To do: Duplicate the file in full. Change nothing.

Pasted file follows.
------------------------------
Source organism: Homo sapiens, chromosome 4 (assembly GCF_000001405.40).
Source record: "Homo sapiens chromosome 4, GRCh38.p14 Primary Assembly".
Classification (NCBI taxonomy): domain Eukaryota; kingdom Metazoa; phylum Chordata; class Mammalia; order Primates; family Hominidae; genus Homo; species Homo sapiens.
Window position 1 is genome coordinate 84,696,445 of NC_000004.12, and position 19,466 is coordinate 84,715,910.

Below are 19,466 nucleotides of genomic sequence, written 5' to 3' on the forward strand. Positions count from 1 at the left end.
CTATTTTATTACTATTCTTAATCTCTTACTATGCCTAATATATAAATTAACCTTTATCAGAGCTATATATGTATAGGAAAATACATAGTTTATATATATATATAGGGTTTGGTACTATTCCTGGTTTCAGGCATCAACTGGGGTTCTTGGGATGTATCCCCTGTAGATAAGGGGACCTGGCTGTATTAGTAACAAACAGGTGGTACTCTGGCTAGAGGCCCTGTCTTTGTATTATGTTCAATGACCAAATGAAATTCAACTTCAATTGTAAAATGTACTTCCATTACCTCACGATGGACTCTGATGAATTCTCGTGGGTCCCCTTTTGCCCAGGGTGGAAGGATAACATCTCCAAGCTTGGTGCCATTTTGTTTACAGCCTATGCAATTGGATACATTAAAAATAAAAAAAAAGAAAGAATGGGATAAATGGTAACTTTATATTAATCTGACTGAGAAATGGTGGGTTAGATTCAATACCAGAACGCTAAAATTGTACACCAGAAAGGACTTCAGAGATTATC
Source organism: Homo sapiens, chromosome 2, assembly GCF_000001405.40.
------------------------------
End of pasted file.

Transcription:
Source organism: Homo sapiens, chromosome 4 (assembly GCF_000001405.40).
Source record: "Homo sapiens chromosome 4, GRCh38.p14 Primary Assembly".
Classification (NCBI taxonomy): domain Eukaryota; kingdom Metazoa; phylum Chordata; class Mammalia; order Primates; family Hominidae; genus Homo; species Homo sapiens.
Window position 1 is genome coordinate 84,696,445 of NC_000004.12, and position 19,466 is coordinate 84,715,910.

Below are 19,466 nucleotides of genomic sequence, written 5' to 3' on the forward strand. Positions count from 1 at the left end.
CTATTTTATTACTATTCTTAATCTCTTACTATGCCTAATATATAAATTAACCTTTATCAGAGCTATATATGTATAGGAAAATACATAGTTTATATATATATATAGGGTTTGGTACTATTCCTGGTTTCAGGCATCAACTGGGGTTCTTGGGATGTATCCCCTGTAGATAAGGGGACCTGGCTGTATTAGTAACAAACAGGTGGTACTCTGGCTAGAGGCCCTGTCTTTGTATTATGTTCAATGACCAAATGAAATTCAACTTCAATTGTAAAATGTACTTCCATTACCTCACGATGGACTCTGATGAATTCTCGTGGGTCCCCTTTTGCCCAGGGTGGAAGGATAACATCTCCAAGCTTGGTGCCATTTTGTTTACAGCCTATGCAATTGGATACATTAAAAATAAAAAAAAAGAAAGAATGGGATAAATGGTAACTTTATATTAATCTGACTGAGAAATGGTGGGTTAGATTCAATACCAGAACGCTAAAATTGTACACCAGAAAGGACTTCAGAGATTATC
Source organism: Homo sapiens, chromosome 2, assembly GCF_000001405.40.